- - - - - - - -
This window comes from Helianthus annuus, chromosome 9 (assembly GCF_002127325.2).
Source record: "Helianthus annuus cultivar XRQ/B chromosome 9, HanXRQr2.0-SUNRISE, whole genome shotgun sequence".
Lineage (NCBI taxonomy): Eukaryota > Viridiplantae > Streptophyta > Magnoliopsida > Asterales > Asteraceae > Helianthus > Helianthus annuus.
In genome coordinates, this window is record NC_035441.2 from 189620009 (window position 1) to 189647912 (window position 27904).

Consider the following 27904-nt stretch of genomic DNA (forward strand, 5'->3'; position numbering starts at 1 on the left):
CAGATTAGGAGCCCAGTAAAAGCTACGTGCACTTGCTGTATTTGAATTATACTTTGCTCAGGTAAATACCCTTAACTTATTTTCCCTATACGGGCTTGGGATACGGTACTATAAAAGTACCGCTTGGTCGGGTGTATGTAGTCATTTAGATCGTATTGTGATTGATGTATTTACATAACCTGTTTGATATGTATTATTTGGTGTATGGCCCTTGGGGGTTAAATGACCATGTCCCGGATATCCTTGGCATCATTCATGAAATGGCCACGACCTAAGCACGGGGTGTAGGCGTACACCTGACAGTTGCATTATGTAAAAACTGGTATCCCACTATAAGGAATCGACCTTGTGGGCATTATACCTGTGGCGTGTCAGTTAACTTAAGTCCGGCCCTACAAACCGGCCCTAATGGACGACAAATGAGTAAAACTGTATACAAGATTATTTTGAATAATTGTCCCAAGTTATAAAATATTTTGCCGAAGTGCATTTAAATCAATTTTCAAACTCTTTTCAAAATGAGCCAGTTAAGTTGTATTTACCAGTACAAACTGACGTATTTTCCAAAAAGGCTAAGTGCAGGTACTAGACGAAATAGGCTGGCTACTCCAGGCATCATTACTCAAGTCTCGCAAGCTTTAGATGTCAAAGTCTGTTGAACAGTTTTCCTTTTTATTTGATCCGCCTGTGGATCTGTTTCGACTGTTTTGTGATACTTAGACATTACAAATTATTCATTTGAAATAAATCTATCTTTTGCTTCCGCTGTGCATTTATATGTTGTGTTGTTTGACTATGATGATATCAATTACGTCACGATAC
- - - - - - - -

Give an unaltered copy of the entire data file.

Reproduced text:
This window comes from Helianthus annuus, chromosome 9 (assembly GCF_002127325.2).
Source record: "Helianthus annuus cultivar XRQ/B chromosome 9, HanXRQr2.0-SUNRISE, whole genome shotgun sequence".
Lineage (NCBI taxonomy): Eukaryota > Viridiplantae > Streptophyta > Magnoliopsida > Asterales > Asteraceae > Helianthus > Helianthus annuus.
In genome coordinates, this window is record NC_035441.2 from 189620009 (window position 1) to 189647912 (window position 27904).

Consider the following 27904-nt stretch of genomic DNA (forward strand, 5'->3'; position numbering starts at 1 on the left):
CAGATTAGGAGCCCAGTAAAAGCTACGTGCACTTGCTGTATTTGAATTATACTTTGCTCAGGTAAATACCCTTAACTTATTTTCCCTATACGGGCTTGGGATACGGTACTATAAAAGTACCGCTTGGTCGGGTGTATGTAGTCATTTAGATCGTATTGTGATTGATGTATTTACATAACCTGTTTGATATGTATTATTTGGTGTATGGCCCTTGGGGGTTAAATGACCATGTCCCGGATATCCTTGGCATCATTCATGAAATGGCCACGACCTAAGCACGGGGTGTAGGCGTACACCTGACAGTTGCATTATGTAAAAACTGGTATCCCACTATAAGGAATCGACCTTGTGGGCATTATACCTGTGGCGTGTCAGTTAACTTAAGTCCGGCCCTACAAACCGGCCCTAATGGACGACAAATGAGTAAAACTGTATACAAGATTATTTTGAATAATTGTCCCAAGTTATAAAATATTTTGCCGAAGTGCATTTAAATCAATTTTCAAACTCTTTTCAAAATGAGCCAGTTAAGTTGTATTTACCAGTACAAACTGACGTATTTTCCAAAAAGGCTAAGTGCAGGTACTAGACGAAATAGGCTGGCTACTCCAGGCATCATTACTCAAGTCTCGCAAGCTTTAGATGTCAAAGTCTGTTGAACAGTTTTCCTTTTTATTTGATCCGCCTGTGGATCTGTTTCGACTGTTTTGTGATACTTAGACATTACAAATTATTCATTTGAAATAAATCTATCTTTTGCTTCCGCTGTGCATTTATATGTTGTGTTGTTTGACTATGATGATATCAATTACGTCACGATAC